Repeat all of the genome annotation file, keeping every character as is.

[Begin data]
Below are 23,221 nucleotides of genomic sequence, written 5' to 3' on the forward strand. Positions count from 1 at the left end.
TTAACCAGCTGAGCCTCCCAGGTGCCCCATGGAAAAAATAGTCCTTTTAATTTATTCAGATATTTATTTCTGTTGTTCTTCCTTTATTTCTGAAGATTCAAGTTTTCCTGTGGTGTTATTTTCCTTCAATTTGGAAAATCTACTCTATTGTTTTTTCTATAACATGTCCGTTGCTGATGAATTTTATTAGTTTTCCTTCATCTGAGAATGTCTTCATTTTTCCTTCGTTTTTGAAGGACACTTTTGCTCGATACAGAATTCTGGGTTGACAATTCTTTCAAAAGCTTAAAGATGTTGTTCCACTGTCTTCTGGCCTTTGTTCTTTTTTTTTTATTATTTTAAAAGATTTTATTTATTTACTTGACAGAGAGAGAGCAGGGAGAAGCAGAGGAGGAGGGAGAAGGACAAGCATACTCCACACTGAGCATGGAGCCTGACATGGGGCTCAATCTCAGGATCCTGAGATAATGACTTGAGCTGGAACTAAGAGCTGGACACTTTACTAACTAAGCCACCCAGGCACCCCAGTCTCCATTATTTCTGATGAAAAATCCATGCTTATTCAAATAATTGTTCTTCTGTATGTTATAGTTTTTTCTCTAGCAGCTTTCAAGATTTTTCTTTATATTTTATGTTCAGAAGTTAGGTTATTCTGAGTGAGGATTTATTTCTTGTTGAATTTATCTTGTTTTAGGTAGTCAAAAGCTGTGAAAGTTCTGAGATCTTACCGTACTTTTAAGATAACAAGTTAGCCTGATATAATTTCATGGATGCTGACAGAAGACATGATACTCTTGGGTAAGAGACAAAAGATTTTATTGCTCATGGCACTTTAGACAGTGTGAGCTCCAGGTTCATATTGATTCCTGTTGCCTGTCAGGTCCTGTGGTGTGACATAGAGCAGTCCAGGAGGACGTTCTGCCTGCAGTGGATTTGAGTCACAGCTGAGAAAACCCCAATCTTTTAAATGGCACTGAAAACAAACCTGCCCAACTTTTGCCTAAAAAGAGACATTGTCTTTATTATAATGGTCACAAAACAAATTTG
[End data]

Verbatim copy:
Below are 23,221 nucleotides of genomic sequence, written 5' to 3' on the forward strand. Positions count from 1 at the left end.
TTAACCAGCTGAGCCTCCCAGGTGCCCCATGGAAAAAATAGTCCTTTTAATTTATTCAGATATTTATTTCTGTTGTTCTTCCTTTATTTCTGAAGATTCAAGTTTTCCTGTGGTGTTATTTTCCTTCAATTTGGAAAATCTACTCTATTGTTTTTTCTATAACATGTCCGTTGCTGATGAATTTTATTAGTTTTCCTTCATCTGAGAATGTCTTCATTTTTCCTTCGTTTTTGAAGGACACTTTTGCTCGATACAGAATTCTGGGTTGACAATTCTTTCAAAAGCTTAAAGATGTTGTTCCACTGTCTTCTGGCCTTTGTTCTTTTTTTTTTATTATTTTAAAAGATTTTATTTATTTACTTGACAGAGAGAGAGCAGGGAGAAGCAGAGGAGGAGGGAGAAGGACAAGCATACTCCACACTGAGCATGGAGCCTGACATGGGGCTCAATCTCAGGATCCTGAGATAATGACTTGAGCTGGAACTAAGAGCTGGACACTTTACTAACTAAGCCACCCAGGCACCCCAGTCTCCATTATTTCTGATGAAAAATCCATGCTTATTCAAATAATTGTTCTTCTGTATGTTATAGTTTTTTCTCTAGCAGCTTTCAAGATTTTTCTTTATATTTTATGTTCAGAAGTTAGGTTATTCTGAGTGAGGATTTATTTCTTGTTGAATTTATCTTGTTTTAGGTAGTCAAAAGCTGTGAAAGTTCTGAGATCTTACCGTACTTTTAAGATAACAAGTTAGCCTGATATAATTTCATGGATGCTGACAGAAGACATGATACTCTTGGGTAAGAGACAAAAGATTTTATTGCTCATGGCACTTTAGACAGTGTGAGCTCCAGGTTCATATTGATTCCTGTTGCCTGTCAGGTCCTGTGGTGTGACATAGAGCAGTCCAGGAGGACGTTCTGCCTGCAGTGGATTTGAGTCACAGCTGAGAAAACCCCAATCTTTTAAATGGCACTGAAAACAAACCTGCCCAACTTTTGCCTAAAAAGAGACATTGTCTTTATTATAATGGTCACAAAACAAATTTG